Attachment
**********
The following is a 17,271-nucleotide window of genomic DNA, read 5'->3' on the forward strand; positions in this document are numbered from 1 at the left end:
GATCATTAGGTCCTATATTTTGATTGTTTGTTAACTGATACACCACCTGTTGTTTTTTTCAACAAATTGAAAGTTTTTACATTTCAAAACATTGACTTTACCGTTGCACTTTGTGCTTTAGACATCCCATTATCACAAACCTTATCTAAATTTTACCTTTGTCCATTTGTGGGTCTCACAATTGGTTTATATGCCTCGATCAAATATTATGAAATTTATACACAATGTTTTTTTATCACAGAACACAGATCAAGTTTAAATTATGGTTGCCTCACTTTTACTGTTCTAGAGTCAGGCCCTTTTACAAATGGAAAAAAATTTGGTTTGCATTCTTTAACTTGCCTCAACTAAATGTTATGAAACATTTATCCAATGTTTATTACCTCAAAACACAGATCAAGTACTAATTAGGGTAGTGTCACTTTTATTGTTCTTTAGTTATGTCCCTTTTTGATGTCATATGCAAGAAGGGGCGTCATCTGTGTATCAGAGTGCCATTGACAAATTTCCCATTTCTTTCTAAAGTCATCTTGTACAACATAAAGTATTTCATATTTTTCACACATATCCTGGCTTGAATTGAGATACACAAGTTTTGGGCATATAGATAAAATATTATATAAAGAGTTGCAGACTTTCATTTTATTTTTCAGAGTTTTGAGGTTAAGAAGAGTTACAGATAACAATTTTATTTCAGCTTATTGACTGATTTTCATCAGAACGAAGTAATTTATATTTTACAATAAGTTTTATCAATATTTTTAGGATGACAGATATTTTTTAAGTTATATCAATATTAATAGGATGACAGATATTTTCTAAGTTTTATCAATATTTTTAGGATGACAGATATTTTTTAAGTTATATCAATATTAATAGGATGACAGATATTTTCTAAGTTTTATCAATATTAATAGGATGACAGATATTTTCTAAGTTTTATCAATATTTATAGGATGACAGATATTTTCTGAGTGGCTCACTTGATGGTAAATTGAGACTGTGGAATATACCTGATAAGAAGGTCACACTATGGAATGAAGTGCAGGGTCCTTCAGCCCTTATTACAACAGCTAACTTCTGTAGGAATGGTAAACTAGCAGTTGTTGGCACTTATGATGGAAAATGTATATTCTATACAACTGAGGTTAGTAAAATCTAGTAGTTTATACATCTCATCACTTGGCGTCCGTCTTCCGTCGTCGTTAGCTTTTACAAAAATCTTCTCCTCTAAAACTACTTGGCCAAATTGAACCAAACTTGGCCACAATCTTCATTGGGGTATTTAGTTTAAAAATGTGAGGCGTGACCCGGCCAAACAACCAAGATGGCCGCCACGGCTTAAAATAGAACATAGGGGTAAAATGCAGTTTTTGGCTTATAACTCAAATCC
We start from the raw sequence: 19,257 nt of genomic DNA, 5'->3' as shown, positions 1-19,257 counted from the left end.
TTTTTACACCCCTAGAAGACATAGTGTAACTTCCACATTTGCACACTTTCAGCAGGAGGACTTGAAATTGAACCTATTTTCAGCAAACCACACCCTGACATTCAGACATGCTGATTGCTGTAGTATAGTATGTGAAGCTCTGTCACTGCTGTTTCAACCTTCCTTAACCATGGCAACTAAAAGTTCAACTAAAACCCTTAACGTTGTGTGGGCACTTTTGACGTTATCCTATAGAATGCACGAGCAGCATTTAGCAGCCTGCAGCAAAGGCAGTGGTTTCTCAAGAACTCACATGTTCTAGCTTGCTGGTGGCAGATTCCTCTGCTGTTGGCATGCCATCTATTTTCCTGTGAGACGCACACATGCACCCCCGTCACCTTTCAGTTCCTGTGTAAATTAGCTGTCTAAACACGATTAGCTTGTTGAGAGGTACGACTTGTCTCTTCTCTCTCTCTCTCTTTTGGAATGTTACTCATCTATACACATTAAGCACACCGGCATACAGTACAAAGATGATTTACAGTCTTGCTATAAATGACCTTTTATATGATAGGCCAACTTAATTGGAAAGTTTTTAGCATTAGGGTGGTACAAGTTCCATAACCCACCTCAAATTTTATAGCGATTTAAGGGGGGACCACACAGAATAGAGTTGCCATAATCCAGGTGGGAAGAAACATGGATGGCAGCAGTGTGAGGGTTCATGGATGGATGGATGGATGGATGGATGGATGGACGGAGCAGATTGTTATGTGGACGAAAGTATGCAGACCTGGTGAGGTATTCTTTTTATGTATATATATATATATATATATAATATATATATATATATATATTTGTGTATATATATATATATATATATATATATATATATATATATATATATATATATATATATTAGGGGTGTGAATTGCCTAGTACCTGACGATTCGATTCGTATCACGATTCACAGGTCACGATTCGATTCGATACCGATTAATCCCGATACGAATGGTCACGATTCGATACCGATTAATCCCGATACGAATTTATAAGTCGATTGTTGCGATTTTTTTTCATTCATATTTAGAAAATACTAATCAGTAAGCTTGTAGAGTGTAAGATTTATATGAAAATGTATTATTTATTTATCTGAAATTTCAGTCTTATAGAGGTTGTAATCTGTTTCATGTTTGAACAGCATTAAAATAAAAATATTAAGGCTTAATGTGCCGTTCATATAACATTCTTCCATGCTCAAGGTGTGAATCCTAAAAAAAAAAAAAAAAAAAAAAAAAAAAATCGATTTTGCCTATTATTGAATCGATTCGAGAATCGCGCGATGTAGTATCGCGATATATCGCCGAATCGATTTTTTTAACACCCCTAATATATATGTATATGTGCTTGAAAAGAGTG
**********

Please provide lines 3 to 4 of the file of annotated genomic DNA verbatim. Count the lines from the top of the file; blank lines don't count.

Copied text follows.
We start from the raw sequence: 19,257 nt of genomic DNA, 5'->3' as shown, positions 1-19,257 counted from the left end.
TTTTTACACCCCTAGAAGACATAGTGTAACTTCCACATTTGCACACTTTCAGCAGGAGGACTTGAAATTGAACCTATTTTCAGCAAACCACACCCTGACATTCAGACATGCTGATTGCTGTAGTATAGTATGTGAAGCTCTGTCACTGCTGTTTCAACCTTCCTTAACCATGGCAACTAAAAGTTCAACTAAAACCCTTAACGTTGTGTGGGCACTTTTGACGTTATCCTATAGAATGCACGAGCAGCATTTAGCAGCCTGCAGCAAAGGCAGTGGTTTCTCAAGAACTCACATGTTCTAGCTTGCTGGTGGCAGATTCCTCTGCTGTTGGCATGCCATCTATTTTCCTGTGAGACGCACACATGCACCCCCGTCACCTTTCAGTTCCTGTGTAAATTAGCTGTCTAAACACGATTAGCTTGTTGAGAGGTACGACTTGTCTCTTCTCTCTCTCTCTCTTTTGGAATGTTACTCATCTATACACATTAAGCACACCGGCATACAGTACAAAGATGATTTACAGTCTTGCTATAAATGACCTTTTATATGATAGGCCAACTTAATTGGAAAGTTTTTAGCATTAGGGTGGTACAAGTTCCATAACCCACCTCAAATTTTATAGCGATTTAAGGGGGGACCACACAGAATAGAGTTGCCATAATCCAGGTGGGAAGAAACATGGATGGCAGCAGTGTGAGGGTTCATGGATGGATGGATGGATGGATGGATGGATGGACGGAGCAGATTGTTATGTGGACGAAAGTATGCAGACCTGGTGAGGTATTCTTTTTATGTATATATATATATATATATATAATATATATATATATATATATTTGTGTATATATATATATATATATATATATATATATATATATATATATATATATATATATATTAGGGGTGTGAATTGCCTAGTACCTGACGATTCGATTCGTATCACGATTCACAGGTCACGATTCGATTCGATACCGATTAATCCCGATACGAATGGTCACGATTCGATACCGATTAATCCCGATACGAATTTATAAGTCGATTGTTGCGATTTTTTTTCATTCATATTTAGAAAATACTAATCAGTAAGCTTGTAGAGTGTAAGATTTATATGAAAATGTATTATTTATTTATCTGAAATTTCAGTCTTATAGAGGTTGTAATCTGTTTCATGTTTGAACAGCATTAAAATAAAAATATTAAGGCTTAATGTGCCGTTCATATAACATTCTTCCATGCTCAAGGTGTGAATCCTAAAAAAAAAAAAAAAAAAAAAAAAAAAAATCGATTTTGCCTATTATTGAATCGATTCGAGAATCGCGCGATGTAGTATCGCGATATATCGCCGAATCGATTTTTTTAACACCCCTAATATATATGTATATGTGCTTGAAAAGAGTG